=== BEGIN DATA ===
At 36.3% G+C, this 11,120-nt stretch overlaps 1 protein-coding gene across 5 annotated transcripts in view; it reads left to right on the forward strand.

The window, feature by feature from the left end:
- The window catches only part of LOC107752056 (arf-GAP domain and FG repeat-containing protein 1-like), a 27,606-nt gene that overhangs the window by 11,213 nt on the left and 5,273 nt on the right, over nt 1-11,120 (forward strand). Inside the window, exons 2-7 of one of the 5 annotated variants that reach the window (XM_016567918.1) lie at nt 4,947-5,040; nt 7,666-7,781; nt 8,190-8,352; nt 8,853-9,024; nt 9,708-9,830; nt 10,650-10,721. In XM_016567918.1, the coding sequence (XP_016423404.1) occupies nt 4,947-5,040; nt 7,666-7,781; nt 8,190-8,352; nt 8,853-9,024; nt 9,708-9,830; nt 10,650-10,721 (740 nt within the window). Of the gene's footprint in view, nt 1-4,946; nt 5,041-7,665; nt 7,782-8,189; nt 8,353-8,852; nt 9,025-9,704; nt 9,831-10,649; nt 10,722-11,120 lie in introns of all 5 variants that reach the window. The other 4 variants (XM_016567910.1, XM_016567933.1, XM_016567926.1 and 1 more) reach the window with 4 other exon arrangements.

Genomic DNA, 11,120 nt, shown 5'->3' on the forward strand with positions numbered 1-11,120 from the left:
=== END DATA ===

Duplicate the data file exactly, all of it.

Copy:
At 36.3% G+C, this 11,120-nt stretch overlaps 1 protein-coding gene across 5 annotated transcripts in view; it reads left to right on the forward strand.

The window, feature by feature from the left end:
- The window catches only part of LOC107752056 (arf-GAP domain and FG repeat-containing protein 1-like), a 27,606-nt gene that overhangs the window by 11,213 nt on the left and 5,273 nt on the right, over nt 1-11,120 (forward strand). Inside the window, exons 2-7 of one of the 5 annotated variants that reach the window (XM_016567918.1) lie at nt 4,947-5,040; nt 7,666-7,781; nt 8,190-8,352; nt 8,853-9,024; nt 9,708-9,830; nt 10,650-10,721. In XM_016567918.1, the coding sequence (XP_016423404.1) occupies nt 4,947-5,040; nt 7,666-7,781; nt 8,190-8,352; nt 8,853-9,024; nt 9,708-9,830; nt 10,650-10,721 (740 nt within the window). Of the gene's footprint in view, nt 1-4,946; nt 5,041-7,665; nt 7,782-8,189; nt 8,353-8,852; nt 9,025-9,704; nt 9,831-10,649; nt 10,722-11,120 lie in introns of all 5 variants that reach the window. The other 4 variants (XM_016567910.1, XM_016567933.1, XM_016567926.1 and 1 more) reach the window with 4 other exon arrangements.

Genomic DNA, 11,120 nt, shown 5'->3' on the forward strand with positions numbered 1-11,120 from the left: